Typewriter – There is just something so romantic about a typewriter. Thinking of the great authors like Ernest Hemingway, Virginia Woolf and Sylvia Plath typing away softly on a word processor and backspacing patiently as they delete unsatisfactory words and paragraphs somehow just doesn’t hold the same appeal as imagining them banging away furiously on the typewriter keys, hurling balled up pieces of paper across the room in a writer’s block-induced fury, or, better still, passionately hurling the entire thing into the sea, as Leonard Cohen is alleged to have done with his typewriter after writing the final words of his novel, “Beautiful Losers”.


From its humble beginnings back in 1873, the typewriter has recently enjoyed a resurgence in popularity. Today, owning a typewriter (even if you don’t actually use the thing) instantly makes one cool, especially among the hipster and street-poet brigade. There’s something about the nostalgia and vintage look of the contraption that lends it appeal with those crowds. You only have to look around at the size of Steampunk communities online (and the incredible designs they come up with!) to see how revered the typewriter really is.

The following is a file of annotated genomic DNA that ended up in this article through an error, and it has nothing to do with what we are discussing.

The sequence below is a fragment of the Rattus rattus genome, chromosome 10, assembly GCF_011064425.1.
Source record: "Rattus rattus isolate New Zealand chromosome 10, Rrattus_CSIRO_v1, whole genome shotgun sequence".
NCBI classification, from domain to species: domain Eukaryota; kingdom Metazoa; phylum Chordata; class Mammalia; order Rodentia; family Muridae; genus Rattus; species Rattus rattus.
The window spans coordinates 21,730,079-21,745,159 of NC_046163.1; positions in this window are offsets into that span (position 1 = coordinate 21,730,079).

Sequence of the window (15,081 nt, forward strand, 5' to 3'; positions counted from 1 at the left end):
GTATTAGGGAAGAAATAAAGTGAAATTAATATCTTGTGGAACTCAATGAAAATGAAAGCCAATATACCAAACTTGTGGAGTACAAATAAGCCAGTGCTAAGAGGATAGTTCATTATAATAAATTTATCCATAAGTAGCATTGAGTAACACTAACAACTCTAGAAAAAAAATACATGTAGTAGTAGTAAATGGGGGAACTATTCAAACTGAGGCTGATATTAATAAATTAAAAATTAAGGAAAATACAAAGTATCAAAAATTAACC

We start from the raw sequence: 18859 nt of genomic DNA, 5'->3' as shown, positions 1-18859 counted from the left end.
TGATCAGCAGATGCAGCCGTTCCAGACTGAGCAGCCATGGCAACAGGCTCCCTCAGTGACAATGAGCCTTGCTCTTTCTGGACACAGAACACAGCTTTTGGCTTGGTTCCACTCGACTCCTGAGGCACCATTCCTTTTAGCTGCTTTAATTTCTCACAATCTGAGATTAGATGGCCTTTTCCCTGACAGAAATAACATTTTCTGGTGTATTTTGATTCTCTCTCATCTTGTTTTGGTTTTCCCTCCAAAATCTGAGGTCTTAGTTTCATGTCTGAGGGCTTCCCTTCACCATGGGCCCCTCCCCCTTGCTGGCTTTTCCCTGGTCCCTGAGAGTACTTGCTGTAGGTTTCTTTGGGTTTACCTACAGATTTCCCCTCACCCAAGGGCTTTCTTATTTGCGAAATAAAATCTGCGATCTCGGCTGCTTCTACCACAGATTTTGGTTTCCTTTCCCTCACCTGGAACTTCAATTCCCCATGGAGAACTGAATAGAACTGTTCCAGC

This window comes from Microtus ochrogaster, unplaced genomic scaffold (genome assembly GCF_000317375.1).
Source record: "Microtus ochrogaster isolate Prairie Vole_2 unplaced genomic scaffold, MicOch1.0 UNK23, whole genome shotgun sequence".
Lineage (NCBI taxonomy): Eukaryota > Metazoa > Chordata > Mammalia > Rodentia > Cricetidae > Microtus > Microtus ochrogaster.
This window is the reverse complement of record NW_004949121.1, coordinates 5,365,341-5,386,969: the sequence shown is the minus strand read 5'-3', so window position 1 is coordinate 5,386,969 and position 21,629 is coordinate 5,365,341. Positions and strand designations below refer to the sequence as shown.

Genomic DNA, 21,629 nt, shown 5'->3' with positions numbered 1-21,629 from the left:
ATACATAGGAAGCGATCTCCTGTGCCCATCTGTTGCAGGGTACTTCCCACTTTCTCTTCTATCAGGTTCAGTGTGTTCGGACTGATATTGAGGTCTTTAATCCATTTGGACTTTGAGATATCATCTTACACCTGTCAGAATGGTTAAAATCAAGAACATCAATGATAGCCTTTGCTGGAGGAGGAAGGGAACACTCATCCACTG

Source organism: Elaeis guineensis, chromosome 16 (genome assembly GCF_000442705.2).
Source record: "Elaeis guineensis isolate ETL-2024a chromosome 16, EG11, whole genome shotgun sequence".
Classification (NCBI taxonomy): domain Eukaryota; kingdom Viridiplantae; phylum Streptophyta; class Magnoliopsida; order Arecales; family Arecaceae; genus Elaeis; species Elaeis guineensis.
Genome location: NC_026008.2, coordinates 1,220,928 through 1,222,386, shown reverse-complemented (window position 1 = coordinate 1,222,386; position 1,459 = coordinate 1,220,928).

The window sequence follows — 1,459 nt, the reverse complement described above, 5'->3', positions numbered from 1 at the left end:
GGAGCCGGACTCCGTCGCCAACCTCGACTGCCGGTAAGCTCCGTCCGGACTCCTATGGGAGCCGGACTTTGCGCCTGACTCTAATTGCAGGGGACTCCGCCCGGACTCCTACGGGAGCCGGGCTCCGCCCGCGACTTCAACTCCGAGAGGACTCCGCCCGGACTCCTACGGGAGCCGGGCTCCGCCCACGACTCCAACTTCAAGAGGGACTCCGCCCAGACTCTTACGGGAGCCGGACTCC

Dvorak typewriter layout
Dvorak keyboard layout courtesy of Wikimedia Commons

Although word processors on both personal computers and mobile devices have taken the place of typewriters in most parts of the Western world, the typewriter still remains popular in many places globally, including America and India where it is used in police stations and nursing homes. And we can’t forget that our electronic keyboards are laid out the way they are because that’s how typewriters were laid out. Interestingly, the most common key layout today (at least in English speaking countries) is QWERTY but it’s argued that the Dvorak layout (named after its creator, Dr August Dvorak) uses less finger motion which leads to fewer errors and reportedly faster typing speeds!

And typewriters are not just for writing either. The carriage return bell was used to particular effect in 1973 when Pink Floyd used it as a percussion instrument during the recording of their song, “Money”.

So, move over laptops, iPads, tablets and phablets! The lowly typewriter is here to stay!

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